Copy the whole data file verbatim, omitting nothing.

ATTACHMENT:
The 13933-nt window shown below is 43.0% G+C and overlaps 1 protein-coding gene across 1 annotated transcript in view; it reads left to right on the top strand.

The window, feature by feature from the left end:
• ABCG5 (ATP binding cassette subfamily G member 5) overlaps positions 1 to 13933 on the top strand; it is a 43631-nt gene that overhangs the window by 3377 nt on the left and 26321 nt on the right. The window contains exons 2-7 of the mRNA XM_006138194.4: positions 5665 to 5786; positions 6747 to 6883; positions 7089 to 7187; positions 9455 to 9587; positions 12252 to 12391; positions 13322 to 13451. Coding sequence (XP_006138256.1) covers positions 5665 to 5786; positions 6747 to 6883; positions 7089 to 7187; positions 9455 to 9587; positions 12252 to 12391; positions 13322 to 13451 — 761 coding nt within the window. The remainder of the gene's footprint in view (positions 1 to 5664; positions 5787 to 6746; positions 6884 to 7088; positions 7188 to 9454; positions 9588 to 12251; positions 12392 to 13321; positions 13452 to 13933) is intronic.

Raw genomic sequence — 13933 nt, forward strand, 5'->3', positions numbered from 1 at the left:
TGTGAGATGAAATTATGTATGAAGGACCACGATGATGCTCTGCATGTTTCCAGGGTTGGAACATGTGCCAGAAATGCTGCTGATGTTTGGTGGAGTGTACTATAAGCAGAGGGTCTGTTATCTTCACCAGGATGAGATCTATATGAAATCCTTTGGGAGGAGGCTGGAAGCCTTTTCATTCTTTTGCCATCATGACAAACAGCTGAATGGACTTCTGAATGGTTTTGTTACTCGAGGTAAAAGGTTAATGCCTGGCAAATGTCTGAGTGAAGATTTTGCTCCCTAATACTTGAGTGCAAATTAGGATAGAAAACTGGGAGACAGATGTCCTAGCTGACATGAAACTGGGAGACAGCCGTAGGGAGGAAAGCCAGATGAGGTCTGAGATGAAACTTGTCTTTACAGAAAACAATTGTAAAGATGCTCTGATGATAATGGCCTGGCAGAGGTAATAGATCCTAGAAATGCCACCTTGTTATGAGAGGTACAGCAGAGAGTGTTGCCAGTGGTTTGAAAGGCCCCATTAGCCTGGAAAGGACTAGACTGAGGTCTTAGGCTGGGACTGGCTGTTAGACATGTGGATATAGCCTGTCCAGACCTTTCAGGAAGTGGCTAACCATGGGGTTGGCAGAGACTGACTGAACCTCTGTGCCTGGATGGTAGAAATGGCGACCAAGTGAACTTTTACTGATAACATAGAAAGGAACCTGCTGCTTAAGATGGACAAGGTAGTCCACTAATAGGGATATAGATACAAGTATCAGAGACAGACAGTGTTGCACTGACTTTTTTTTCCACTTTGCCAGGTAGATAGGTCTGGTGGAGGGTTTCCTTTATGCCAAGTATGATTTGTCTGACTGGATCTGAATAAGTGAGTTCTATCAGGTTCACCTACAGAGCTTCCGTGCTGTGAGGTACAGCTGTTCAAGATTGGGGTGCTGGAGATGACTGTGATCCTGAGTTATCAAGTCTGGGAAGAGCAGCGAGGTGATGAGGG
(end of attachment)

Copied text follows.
The 13933-nt window shown below is 43.0% G+C and overlaps 1 protein-coding gene across 1 annotated transcript in view; it reads left to right on the top strand.

The window, feature by feature from the left end:
• ABCG5 (ATP binding cassette subfamily G member 5) overlaps positions 1 to 13933 on the top strand; it is a 43631-nt gene that overhangs the window by 3377 nt on the left and 26321 nt on the right. The window contains exons 2-7 of the mRNA XM_006138194.4: positions 5665 to 5786; positions 6747 to 6883; positions 7089 to 7187; positions 9455 to 9587; positions 12252 to 12391; positions 13322 to 13451. Coding sequence (XP_006138256.1) covers positions 5665 to 5786; positions 6747 to 6883; positions 7089 to 7187; positions 9455 to 9587; positions 12252 to 12391; positions 13322 to 13451 — 761 coding nt within the window. The remainder of the gene's footprint in view (positions 1 to 5664; positions 5787 to 6746; positions 6884 to 7088; positions 7188 to 9454; positions 9588 to 12251; positions 12392 to 13321; positions 13452 to 13933) is intronic.

Raw genomic sequence — 13933 nt, forward strand, 5'->3', positions numbered from 1 at the left:
TGTGAGATGAAATTATGTATGAAGGACCACGATGATGCTCTGCATGTTTCCAGGGTTGGAACATGTGCCAGAAATGCTGCTGATGTTTGGTGGAGTGTACTATAAGCAGAGGGTCTGTTATCTTCACCAGGATGAGATCTATATGAAATCCTTTGGGAGGAGGCTGGAAGCCTTTTCATTCTTTTGCCATCATGACAAACAGCTGAATGGACTTCTGAATGGTTTTGTTACTCGAGGTAAAAGGTTAATGCCTGGCAAATGTCTGAGTGAAGATTTTGCTCCCTAATACTTGAGTGCAAATTAGGATAGAAAACTGGGAGACAGATGTCCTAGCTGACATGAAACTGGGAGACAGCCGTAGGGAGGAAAGCCAGATGAGGTCTGAGATGAAACTTGTCTTTACAGAAAACAATTGTAAAGATGCTCTGATGATAATGGCCTGGCAGAGGTAATAGATCCTAGAAATGCCACCTTGTTATGAGAGGTACAGCAGAGAGTGTTGCCAGTGGTTTGAAAGGCCCCATTAGCCTGGAAAGGACTAGACTGAGGTCTTAGGCTGGGACTGGCTGTTAGACATGTGGATATAGCCTGTCCAGACCTTTCAGGAAGTGGCTAACCATGGGGTTGGCAGAGACTGACTGAACCTCTGTGCCTGGATGGTAGAAATGGCGACCAAGTGAACTTTTACTGATAACATAGAAAGGAACCTGCTGCTTAAGATGGACAAGGTAGTCCACTAATAGGGATATAGATACAAGTATCAGAGACAGACAGTGTTGCACTGACTTTTTTTTCCACTTTGCCAGGTAGATAGGTCTGGTGGAGGGTTTCCTTTATGCCAAGTATGATTTGTCTGACTGGATCTGAATAAGTGAGTTCTATCAGGTTCACCTACAGAGCTTCCGTGCTGTGAGGTACAGCTGTTCAAGATTGGGGTGCTGGAGATGACTGTGATCCTGAGTTATCAAGTCTGGGAAGAGCAGCGAGGTGATGAGGG